Off The Wire
Pelosi says Trump has admitted to bribery as impeachment probe intensifies
WASHINGTON (Reuters) - U.S. House of Representatives Speaker Nancy Pelosi said on Thursday that President Donald Trump already has admitted to actions that amount to bribery in the Ukraine scandal at the heart of a Democratic-led impeachment inquiry.
“The bribe is to grant or withhold military assistance in return for a public statement of a fake investigation into the elections. That’s bribery,” Pelosi, the top Democrat in Congress, said at a news conference.
“What the president has admitted to and says it’s perfect, I say it’s perfectly wrong. It’s bribery.
Democrats are looking into whether Trump abused his power by withholding $391 million in U.S. security aid to Ukraine as leverage to pressure Kiev to conduct an investigation that would benefit him politically. The money, approved by the U.S. Congress to help a U.S. ally combat Russia-backed separatists in the eastern part of the country, was later provided to Ukraine.
Trump has denied any wrongdoing.
Pelosi made her comments a day after the Democratic-controlled House held its first public hearing in the impeachment inquiry she announced in September. Another central figure - former U.S. ambassador to Ukraine Marie Yovanovitch - is due to testify on Friday.
If the House approves articles of impeachment - formal charges - against Trump, the Senate would then hold a trial on whether to convict him of the charges and remove him from office. Republicans control the Senate and have shown little support for Trump’s removal.
The focus of the impeachment inquiry is a July 25 phone call in which Trump asked Ukrainian President Volodymyr Zelenskiy to investigate Democratic rival Joe Biden and the former vice president’s son Hunter, who had served as a board member for a Ukrainian energy company called Burisma. Trump also asked Zelenskiy to investigate a debunked conspiracy theory embraced by some Trump allies that Ukraine, not Russia, interfered in the 2016 U.S. election.
Pelosi compared Trump’s actions to former President Richard Nixon’s actions in the Watergate corruption scandal that led him in 1974 to become the only U.S. president to resign.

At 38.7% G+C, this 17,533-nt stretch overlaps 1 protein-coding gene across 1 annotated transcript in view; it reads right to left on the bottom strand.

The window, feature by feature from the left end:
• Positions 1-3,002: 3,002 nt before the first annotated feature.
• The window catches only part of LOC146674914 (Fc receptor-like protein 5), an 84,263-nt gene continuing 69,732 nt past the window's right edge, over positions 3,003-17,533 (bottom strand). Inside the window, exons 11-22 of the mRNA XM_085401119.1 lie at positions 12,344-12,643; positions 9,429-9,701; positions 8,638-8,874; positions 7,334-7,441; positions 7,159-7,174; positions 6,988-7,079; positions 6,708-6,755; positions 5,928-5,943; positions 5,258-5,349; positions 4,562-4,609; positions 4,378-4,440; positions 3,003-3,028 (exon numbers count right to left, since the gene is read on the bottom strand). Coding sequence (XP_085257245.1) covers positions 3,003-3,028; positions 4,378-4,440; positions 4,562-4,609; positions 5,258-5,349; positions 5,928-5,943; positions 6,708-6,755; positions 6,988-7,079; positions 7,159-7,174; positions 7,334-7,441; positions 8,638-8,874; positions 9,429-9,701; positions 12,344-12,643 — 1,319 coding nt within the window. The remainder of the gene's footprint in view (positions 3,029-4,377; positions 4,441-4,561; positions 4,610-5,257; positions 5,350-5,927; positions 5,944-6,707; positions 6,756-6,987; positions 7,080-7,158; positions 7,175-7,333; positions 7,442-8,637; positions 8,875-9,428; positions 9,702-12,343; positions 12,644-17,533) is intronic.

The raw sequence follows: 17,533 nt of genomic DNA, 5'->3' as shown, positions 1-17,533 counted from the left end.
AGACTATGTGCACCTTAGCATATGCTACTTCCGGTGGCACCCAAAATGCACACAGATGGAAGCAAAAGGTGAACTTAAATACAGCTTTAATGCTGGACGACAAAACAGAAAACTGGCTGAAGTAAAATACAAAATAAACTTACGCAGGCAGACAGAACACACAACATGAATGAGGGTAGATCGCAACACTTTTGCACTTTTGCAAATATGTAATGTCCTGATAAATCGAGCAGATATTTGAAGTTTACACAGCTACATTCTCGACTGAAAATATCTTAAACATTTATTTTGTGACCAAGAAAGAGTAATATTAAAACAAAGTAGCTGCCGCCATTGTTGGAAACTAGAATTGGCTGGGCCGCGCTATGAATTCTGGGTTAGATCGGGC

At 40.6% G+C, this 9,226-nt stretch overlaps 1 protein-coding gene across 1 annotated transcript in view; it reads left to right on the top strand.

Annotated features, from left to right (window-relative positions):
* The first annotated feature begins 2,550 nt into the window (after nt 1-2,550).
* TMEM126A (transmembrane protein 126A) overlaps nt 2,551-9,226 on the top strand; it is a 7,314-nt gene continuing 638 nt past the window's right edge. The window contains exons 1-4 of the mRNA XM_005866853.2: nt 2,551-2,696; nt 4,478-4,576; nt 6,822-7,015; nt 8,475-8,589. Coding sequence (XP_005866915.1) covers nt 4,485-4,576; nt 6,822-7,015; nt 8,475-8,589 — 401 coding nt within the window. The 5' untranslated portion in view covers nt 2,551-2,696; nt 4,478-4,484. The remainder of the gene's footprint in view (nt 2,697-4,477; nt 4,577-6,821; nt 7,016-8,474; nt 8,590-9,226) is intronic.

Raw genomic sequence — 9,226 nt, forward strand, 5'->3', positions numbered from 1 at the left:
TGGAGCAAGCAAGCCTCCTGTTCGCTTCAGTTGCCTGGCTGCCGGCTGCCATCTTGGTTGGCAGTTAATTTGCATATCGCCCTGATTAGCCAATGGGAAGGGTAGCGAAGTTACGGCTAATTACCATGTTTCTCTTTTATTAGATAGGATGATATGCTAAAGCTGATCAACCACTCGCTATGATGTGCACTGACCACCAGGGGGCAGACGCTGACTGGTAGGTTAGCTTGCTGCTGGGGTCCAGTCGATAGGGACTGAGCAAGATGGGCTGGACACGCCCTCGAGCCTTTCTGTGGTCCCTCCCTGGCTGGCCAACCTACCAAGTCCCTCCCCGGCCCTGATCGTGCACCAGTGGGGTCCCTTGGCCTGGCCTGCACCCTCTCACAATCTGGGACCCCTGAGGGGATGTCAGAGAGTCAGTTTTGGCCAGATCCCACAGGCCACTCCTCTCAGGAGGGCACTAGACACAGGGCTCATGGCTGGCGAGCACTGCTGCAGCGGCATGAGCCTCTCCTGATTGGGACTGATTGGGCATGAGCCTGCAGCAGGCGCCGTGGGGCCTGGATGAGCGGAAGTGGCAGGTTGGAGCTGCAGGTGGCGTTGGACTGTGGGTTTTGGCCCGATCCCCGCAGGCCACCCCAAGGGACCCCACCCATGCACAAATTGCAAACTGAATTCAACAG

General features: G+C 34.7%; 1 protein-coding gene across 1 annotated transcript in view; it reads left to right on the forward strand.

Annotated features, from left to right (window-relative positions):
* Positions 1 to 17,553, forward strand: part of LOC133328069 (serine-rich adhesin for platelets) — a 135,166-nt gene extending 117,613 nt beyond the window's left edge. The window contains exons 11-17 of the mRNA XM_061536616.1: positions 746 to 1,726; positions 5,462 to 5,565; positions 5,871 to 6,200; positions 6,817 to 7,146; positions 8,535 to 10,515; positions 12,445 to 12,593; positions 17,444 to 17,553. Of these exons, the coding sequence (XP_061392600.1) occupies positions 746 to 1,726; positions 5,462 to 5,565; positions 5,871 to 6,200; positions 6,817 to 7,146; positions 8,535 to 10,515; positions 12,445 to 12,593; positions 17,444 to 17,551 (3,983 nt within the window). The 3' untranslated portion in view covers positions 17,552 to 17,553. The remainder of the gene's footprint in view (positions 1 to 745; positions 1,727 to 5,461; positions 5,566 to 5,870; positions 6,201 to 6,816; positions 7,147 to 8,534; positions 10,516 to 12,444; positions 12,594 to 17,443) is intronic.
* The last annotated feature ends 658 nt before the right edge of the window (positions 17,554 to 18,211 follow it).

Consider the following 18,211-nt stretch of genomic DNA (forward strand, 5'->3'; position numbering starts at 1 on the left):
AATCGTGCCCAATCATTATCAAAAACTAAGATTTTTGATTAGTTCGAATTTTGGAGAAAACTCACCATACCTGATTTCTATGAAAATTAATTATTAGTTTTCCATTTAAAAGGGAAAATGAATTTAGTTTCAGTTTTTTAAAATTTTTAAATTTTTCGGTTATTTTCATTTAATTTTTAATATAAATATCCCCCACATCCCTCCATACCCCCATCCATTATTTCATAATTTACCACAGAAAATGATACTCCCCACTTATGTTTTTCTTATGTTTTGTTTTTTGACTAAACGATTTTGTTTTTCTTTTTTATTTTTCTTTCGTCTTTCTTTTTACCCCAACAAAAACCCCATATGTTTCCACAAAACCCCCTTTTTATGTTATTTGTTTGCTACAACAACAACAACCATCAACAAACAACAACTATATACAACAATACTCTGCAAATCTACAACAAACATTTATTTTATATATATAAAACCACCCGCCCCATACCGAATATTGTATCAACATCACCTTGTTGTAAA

She said that Trump’s actions to enlist a foreign power to help him in a U.S. election and the obstruction of information about that - she called it a cover-up - “makes what Nixon did look almost small.”
Two career U.S. diplomats, William Taylor and George Kent, testified on Wednesday in the first televised hearing of the inquiry that threatens Trump’s presidency as he seeks re-election in November 2020.
Taylor, the acting ambassador to Ukraine, offered an account that linked the Republican president more directly to the pressure campaign on Ukraine.
The public hearings follow weeks of closed-door interviews with current and former U.S. officials about Trump’s dealings with Ukraine.
The House Intelligence Committee on Friday is due to hear in a public session from Yovanovitch, who Trump abruptly removed from her post as U.S. ambassador to Ukraine in May.
Trump’s personal lawyer Rudy Giuliani at the time was working to convince Ukraine to carry out the investigations.
Yovanovitch, who has worked for both Republican and Democratic administrations, told lawmakers behind closed doors on Oct. 11 that Trump ousted her based on “unfounded and false claims by people with clearly questionable motives” after she came under attack by Giuliani. She also denied allegations by Trump allies that she was disloyal to him and said she did not know what Giuliani’s motivations were for attacking her.
Yovanovitch said Giuliani’s associates “may well have believed that their personal financial ambitions were stymied by our anti-corruption policy in Ukraine.”
Trump called Yovanovitch “bad news” in the phone call to Zelenskiy, according to a White House summary.
Three more public hearings are scheduled for next week.
On Wednesday, Taylor offered a new disclosure that indicated Trump’s keen interest in the investigations in Ukraine, saying a member of his staff overheard a July 26 phone call at a restaurant in which Trump asked about the probes he had asked Zelenskiy to conduct.
After the call between Trump and Gordon Sondland, a former political donor appointed as the U.S. envoy to the European Union, the staff member asked Sondland what Trump thought about Ukraine, Taylor said.
“Ambassador Sondland responded that President Trump cares more about the investigations of Biden, which Giuliani was pressing for,” Taylor testified.
Trump told reporters after the hearing that he knew “nothing” about the call with Sondland.
“It’s the first time I heard it,” he said.
The staffer cited by Taylor is David Holmes, a Taylor aide who has been subpoenaed to testify in the inquiry on Friday behind closed doors, said a person familiar with the issue.
Republican lawmakers called Taylor’s account hearsay.
Ukraine’s Foreign Minister Vadym Prystaiko said on Thursday that Sondland did not explicitly link the security aid to an investigation into the Bidens, Interfax Ukraine reported.
“Ambassador Sondland did not tell us, and certainly did not tell me, about a connection between the assistance and the investigations. You should ask him,” Prystaiko said.
Reporting by Patricia Zengerle and Karen Freifeld; Additional reporting by Doina Chiacu in Washington and Matthias Williams in Kiev; Writing by Will Dunham; Editing by Peter Cooney and Sonya Hepinstall